The IRS did Not Violate the Discharge Injunction by Collecting a Tax Debt that was Not Discharged

The IRS did Not Violate the Discharge Injunction by Collecting a Tax Debt that was Not Discharged

The matters before the Court are the Motion for Contempt and Sanctions (the “Motion for Contempt”) filed by the Debtor and the objection thereto filed by the United States of America on behalf of the Internal Revenue Service (the “IRS”). Through the Motion for Contempt, the Debtor requests that sanctions be imposed against the IRS for allegedly violating the discharge injunction by executing a set-off of the Debtor’s Massachusetts tax refund against the accrued interest on the Debtor’s 2009 federal income taxes, which he previously paid through his Chapter 13 plan.

The Debtor filed a Chapter 13 petition on February 7, 2011. On the same date, he filed a Chapter 13 Plan (the “Plan”) providing for monthly payments in the amount of $800.00 over five years. Through the Plan, the Debtor proposed to pay the IRS a priority claim in the amount of $26,283.00 without interest. The Plan further estimated that general unsecured creditors would receive a 5% dividend on their claims.

On February 18, 2011, the IRS filed a proof of claim in the amount of $31,300.00 for unpaid taxes (the “Claim”). The Claim indicated that the entire amount was entitled to priority pursuant to 11 U.S.C. § 507(a)(8). The attachment to the Claim itemized the amount as follows:

                 Kind of Tax    Tax Period     Date Tax Assessed        Tax Due

                 INCOME         12/31/2009     Unassessed-No Return     $26,300.00

                 INCOME         12/31/2010     NOT FILED                $5,000.00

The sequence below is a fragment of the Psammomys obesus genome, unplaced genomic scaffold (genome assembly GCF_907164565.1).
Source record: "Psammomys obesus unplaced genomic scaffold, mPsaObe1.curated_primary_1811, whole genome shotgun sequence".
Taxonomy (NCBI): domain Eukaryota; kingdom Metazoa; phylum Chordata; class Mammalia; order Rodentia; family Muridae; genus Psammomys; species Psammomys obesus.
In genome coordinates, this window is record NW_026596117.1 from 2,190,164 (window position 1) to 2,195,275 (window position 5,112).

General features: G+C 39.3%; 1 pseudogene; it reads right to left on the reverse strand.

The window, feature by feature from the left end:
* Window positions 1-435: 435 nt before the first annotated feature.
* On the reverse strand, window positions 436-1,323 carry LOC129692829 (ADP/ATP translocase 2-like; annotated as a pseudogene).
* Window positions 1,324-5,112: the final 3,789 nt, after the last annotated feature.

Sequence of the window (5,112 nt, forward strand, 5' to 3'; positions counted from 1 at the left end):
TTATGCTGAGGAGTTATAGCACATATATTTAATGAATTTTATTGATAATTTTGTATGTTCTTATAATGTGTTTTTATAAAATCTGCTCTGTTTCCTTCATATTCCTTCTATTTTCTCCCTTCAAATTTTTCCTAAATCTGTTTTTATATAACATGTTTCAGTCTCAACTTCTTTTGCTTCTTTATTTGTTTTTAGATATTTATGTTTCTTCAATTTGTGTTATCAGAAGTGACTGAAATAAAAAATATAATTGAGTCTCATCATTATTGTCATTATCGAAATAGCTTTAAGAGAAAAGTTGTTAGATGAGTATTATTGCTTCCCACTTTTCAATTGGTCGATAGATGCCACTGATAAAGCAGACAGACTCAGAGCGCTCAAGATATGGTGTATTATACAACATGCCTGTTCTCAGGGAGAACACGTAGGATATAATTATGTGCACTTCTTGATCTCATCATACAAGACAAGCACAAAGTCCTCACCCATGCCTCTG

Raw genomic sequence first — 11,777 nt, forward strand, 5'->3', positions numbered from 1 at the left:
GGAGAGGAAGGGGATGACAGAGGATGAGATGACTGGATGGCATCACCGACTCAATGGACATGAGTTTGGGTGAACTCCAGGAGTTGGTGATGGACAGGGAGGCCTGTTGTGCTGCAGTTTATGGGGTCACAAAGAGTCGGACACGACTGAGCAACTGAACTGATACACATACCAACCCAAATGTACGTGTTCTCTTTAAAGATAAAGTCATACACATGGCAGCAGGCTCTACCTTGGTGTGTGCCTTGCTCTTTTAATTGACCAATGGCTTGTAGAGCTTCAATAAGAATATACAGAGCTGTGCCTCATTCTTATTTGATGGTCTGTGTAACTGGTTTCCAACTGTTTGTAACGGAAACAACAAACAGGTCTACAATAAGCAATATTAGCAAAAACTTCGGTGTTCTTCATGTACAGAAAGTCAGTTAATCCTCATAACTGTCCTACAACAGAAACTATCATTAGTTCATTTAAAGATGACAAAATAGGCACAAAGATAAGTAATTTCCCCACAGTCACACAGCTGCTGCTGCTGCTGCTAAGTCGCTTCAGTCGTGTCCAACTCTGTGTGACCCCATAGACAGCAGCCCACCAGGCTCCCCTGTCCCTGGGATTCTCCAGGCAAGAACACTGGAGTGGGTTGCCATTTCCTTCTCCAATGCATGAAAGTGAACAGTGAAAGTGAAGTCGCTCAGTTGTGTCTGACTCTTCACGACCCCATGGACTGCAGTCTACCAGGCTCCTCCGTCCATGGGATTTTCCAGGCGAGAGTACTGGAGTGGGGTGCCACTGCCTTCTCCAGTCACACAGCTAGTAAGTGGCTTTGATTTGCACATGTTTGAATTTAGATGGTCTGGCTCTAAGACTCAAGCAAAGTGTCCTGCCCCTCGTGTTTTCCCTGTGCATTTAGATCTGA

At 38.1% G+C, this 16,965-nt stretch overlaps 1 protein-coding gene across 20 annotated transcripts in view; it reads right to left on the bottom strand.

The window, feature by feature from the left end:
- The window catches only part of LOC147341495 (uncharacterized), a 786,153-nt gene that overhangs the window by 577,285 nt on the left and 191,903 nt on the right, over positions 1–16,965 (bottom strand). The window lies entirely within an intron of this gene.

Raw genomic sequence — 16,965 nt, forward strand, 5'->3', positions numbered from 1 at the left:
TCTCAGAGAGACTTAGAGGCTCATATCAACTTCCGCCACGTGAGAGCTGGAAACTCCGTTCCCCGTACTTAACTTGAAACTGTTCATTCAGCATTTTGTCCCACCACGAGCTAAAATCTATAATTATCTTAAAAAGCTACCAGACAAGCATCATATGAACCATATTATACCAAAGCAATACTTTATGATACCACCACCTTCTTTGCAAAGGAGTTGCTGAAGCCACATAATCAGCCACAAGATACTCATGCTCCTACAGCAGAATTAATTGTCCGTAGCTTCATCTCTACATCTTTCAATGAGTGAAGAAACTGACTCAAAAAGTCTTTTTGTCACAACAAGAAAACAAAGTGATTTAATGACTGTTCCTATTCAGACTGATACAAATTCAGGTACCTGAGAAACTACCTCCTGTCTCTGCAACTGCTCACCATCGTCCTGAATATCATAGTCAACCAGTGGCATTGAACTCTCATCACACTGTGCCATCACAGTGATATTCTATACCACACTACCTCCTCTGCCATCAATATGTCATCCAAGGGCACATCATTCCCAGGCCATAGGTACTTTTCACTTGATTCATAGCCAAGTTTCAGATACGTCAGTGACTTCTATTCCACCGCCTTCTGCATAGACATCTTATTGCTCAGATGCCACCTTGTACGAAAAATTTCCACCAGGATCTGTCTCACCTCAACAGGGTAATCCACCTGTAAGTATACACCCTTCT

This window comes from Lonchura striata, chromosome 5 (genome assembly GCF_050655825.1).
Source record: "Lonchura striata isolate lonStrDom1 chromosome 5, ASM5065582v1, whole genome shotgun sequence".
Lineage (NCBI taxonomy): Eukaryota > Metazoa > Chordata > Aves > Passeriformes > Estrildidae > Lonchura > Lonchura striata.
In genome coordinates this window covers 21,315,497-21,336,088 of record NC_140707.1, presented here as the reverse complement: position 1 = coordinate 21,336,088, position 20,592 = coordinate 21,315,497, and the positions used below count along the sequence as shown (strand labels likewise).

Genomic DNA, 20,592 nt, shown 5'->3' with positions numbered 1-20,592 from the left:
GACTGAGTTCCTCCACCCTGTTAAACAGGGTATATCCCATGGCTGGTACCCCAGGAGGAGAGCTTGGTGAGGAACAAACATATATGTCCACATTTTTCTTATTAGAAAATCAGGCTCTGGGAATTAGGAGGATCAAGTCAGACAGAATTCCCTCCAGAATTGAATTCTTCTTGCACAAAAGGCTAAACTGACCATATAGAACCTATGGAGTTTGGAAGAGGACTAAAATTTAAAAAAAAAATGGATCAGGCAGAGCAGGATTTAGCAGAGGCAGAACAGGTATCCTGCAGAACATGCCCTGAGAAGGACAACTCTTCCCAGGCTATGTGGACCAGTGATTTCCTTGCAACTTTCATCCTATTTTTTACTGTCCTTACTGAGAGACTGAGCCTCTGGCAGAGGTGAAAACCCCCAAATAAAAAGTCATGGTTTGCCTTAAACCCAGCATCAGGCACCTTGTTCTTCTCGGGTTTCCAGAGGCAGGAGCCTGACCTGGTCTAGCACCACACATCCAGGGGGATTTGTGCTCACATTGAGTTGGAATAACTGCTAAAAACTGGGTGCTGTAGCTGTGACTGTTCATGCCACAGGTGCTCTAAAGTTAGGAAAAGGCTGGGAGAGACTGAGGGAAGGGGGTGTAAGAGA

On March 9, 2011, the IRS filed an amended proof of claim, increasing the total amount due to $36,120.97, but reducing the priority claim to $28,692.20 (the “Amended Claim”). The attachment to the Amended Claim reflected these changes as follows:

         Kind of Tax    Tax Period     Date Tax Assessed        Tax Due        Interest to
                                                                               Petition Date

         INCOME         12/31/2009     03/21/2011               $26,283.00         $844.20

         INCOME         12/31/2010     PER Return               $1,565.00            $0.00

The supporting document further indicates that the IRS assessed a penalty in the amount of $7,428.77.

On April 1, 2011, the Court entered an order modifying the amount to be paid to the IRS to conform to $28,692 (rounded) listed in the Amended Claim and confirming the Plan. On May 3, 2016, the Chapter 13 trustee (the “Trustee”) filed an interim report indicating that the Debtor had completed all payment obligations under the Plan, had filed the Certificate of Debtor Education and the Debtor’s Affidavit Regarding Discharge, and was entitled to a discharge under 11 U.S.C. § 1328(a). The same day, the Court entered an order discharging the Debtor. The case was closed on July 1, 2016.

On November 17, 2016, the Debtor moved to reopen his case for the purpose of seeking sanctions against the IRS for purportedly violating the discharge injunction.

On December 21, 2016, the IRS filed an objection to the Motion for Contempt, asserting that the penalties and post-petition interest due for the 2009 tax year were not paid through the Plan. The Court heard the Motion for Contempt on December 28, 2016. At the hearing, the IRS took the position that the Amended Claim was entitled to priority treatment under 11 U.S.C. § 507(a)(8) and was nondischargeable under 11 U.S.C. § 523(a)(1)(B)(i), and therefore, interest continued to accrue post-petition. The Debtor, on the other hand, argued that a nondischargeable tax claim under 11 U.S.C. § 523(a)(1)(B)(i) is expressly not entitled to priority treatment under 11 U.S.C. § 507(a)(8)(A)(iii). As a result, the Debtor posits that because the Amended Claim was filed as a priority claim and paid accordingly, the IRS is now barred from asserting that it was instead a nondischargeable tax claim.

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